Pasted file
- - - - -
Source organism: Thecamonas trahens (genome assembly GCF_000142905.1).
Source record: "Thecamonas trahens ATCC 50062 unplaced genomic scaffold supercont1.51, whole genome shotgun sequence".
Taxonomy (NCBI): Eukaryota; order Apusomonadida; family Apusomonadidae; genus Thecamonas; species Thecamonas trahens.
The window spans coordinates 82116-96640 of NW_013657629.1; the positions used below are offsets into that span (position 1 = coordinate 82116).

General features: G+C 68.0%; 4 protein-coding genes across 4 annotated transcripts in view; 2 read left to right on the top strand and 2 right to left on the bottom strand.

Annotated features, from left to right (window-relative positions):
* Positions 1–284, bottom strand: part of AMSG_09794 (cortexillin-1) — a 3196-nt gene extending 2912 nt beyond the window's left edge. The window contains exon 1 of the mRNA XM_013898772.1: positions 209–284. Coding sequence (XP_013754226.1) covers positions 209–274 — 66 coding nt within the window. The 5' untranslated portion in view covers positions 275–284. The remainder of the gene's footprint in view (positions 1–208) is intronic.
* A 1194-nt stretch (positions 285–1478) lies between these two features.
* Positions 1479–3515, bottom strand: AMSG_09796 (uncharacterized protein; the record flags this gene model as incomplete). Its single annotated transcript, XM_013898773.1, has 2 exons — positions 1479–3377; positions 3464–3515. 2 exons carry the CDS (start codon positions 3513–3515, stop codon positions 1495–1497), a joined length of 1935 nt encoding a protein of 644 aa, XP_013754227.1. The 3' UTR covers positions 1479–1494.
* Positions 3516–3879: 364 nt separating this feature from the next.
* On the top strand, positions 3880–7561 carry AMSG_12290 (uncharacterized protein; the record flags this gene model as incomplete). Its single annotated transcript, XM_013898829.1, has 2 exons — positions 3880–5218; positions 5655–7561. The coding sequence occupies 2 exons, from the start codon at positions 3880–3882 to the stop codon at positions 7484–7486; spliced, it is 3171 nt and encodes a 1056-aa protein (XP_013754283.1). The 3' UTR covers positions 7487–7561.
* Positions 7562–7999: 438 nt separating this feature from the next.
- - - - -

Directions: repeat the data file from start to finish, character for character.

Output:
Source organism: Thecamonas trahens (genome assembly GCF_000142905.1).
Source record: "Thecamonas trahens ATCC 50062 unplaced genomic scaffold supercont1.51, whole genome shotgun sequence".
Taxonomy (NCBI): Eukaryota; order Apusomonadida; family Apusomonadidae; genus Thecamonas; species Thecamonas trahens.
The window spans coordinates 82116-96640 of NW_013657629.1; the positions used below are offsets into that span (position 1 = coordinate 82116).

General features: G+C 68.0%; 4 protein-coding genes across 4 annotated transcripts in view; 2 read left to right on the top strand and 2 right to left on the bottom strand.

Annotated features, from left to right (window-relative positions):
* Positions 1–284, bottom strand: part of AMSG_09794 (cortexillin-1) — a 3196-nt gene extending 2912 nt beyond the window's left edge. The window contains exon 1 of the mRNA XM_013898772.1: positions 209–284. Coding sequence (XP_013754226.1) covers positions 209–274 — 66 coding nt within the window. The 5' untranslated portion in view covers positions 275–284. The remainder of the gene's footprint in view (positions 1–208) is intronic.
* A 1194-nt stretch (positions 285–1478) lies between these two features.
* Positions 1479–3515, bottom strand: AMSG_09796 (uncharacterized protein; the record flags this gene model as incomplete). Its single annotated transcript, XM_013898773.1, has 2 exons — positions 1479–3377; positions 3464–3515. 2 exons carry the CDS (start codon positions 3513–3515, stop codon positions 1495–1497), a joined length of 1935 nt encoding a protein of 644 aa, XP_013754227.1. The 3' UTR covers positions 1479–1494.
* Positions 3516–3879: 364 nt separating this feature from the next.
* On the top strand, positions 3880–7561 carry AMSG_12290 (uncharacterized protein; the record flags this gene model as incomplete). Its single annotated transcript, XM_013898829.1, has 2 exons — positions 3880–5218; positions 5655–7561. The coding sequence occupies 2 exons, from the start codon at positions 3880–3882 to the stop codon at positions 7484–7486; spliced, it is 3171 nt and encodes a 1056-aa protein (XP_013754283.1). The 3' UTR covers positions 7487–7561.
* Positions 7562–7999: 438 nt separating this feature from the next.